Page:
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Families of Lines

Lines sharing a point or slope

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Economic Impacts

Credit: Kathryn Decker
Source: http://www.flickr.com/photos/waponigirl/5621810815/
License: CC BY-NC 3.0

According to the news, the economy has been recovering as of late. Unemployment is slowly dropping. So, it’s a great time to drop out and get a job, right? Not so fast. Before you make an early entrance into the workforce, check the graphs.

Different Strokes for Different Folks

Different portions of the population have different unemployment rates. If you’d expect to see every group’s unemployment change at the same rate, unemployment would be plotted as a family of lines. Instead, however, some groups are finding work, while other groups are still losing jobs. If you look at the statistics, education plays a large role in determining who is able to find a job and who gets stuck. High school dropouts have the highest rates of unemployment. In 2012, 12.4% of dropouts who wanted to work couldn’t find a job. This number doesn’t include those who were working part time but wanted a full-time job or those who needed a better job than the one they currently had. Meanwhile, only 8.3% of people with a high school diploma, 6.2% of people with an associate’s degree, and 4.5% of people with a bachelor’s degree were unemployed in 2012.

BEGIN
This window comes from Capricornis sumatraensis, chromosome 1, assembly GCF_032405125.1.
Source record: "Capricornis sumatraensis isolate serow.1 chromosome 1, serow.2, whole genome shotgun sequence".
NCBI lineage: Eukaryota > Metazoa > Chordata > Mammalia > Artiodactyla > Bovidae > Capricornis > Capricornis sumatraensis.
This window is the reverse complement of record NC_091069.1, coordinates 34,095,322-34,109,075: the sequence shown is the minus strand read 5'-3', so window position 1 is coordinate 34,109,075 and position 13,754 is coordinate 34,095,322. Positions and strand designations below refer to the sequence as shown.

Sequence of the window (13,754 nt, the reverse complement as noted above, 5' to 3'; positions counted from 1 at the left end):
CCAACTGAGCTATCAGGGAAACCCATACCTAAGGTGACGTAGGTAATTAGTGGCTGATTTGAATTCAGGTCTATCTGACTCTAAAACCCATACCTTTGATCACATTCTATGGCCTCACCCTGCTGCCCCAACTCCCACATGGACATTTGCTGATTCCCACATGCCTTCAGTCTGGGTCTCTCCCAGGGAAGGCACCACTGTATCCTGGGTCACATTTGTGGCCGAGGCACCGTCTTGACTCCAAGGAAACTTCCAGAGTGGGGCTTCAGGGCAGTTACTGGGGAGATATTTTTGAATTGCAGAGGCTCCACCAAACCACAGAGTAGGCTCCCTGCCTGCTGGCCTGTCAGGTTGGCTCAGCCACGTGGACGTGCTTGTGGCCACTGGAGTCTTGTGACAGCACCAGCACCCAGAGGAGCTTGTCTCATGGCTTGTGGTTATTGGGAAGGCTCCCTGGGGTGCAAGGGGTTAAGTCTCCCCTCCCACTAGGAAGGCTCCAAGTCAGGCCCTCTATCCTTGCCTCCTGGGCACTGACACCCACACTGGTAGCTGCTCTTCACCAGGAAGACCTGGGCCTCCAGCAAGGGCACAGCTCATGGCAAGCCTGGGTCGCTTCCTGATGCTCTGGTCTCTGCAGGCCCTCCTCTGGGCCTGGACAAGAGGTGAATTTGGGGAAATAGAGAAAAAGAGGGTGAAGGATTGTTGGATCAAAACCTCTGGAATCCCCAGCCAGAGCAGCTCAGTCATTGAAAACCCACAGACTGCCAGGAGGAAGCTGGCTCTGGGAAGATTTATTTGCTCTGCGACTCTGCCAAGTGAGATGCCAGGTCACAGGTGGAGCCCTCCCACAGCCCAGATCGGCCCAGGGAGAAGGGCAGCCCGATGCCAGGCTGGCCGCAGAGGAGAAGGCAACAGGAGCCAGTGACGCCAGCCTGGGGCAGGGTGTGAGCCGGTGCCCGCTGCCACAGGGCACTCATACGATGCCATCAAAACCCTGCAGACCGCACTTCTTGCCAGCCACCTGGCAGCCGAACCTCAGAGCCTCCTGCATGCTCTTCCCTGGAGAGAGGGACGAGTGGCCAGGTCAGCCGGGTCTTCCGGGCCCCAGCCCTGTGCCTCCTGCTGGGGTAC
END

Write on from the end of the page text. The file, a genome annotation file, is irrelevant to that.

Credit: Adam Dugas
Source: http://www.flickr.com/photos/adam10414/2499426711/
License: CC BY-NC 3.0

While graduates with two- and four-year degrees are more easily finding work, the unemployment rate for dropouts hasn’t started going down. In fact, it usually rises at the end of summer, as seasonal jobs end. As the economy starts to recover, many experts continue to insist that colleges and technical schools hold the keys to employment and success.

See for yourself: http://www.bloomberg.com/news/2012-04-11/unemployment-falls-fast-in-u-s-if-men-get-college-degrees-jobs.html

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Watch the videos at the first two links below to learn more about variations in unemployment, and check out the following article for some career tips for the modern age.




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Image Attributions

  1. [1]^ Credit: Kathryn Decker; Source: http://www.flickr.com/photos/waponigirl/5621810815/; License: CC BY-NC 3.0
  2. [2]^ Credit: Adam Dugas; Source: http://www.flickr.com/photos/adam10414/2499426711/; License: CC BY-NC 3.0

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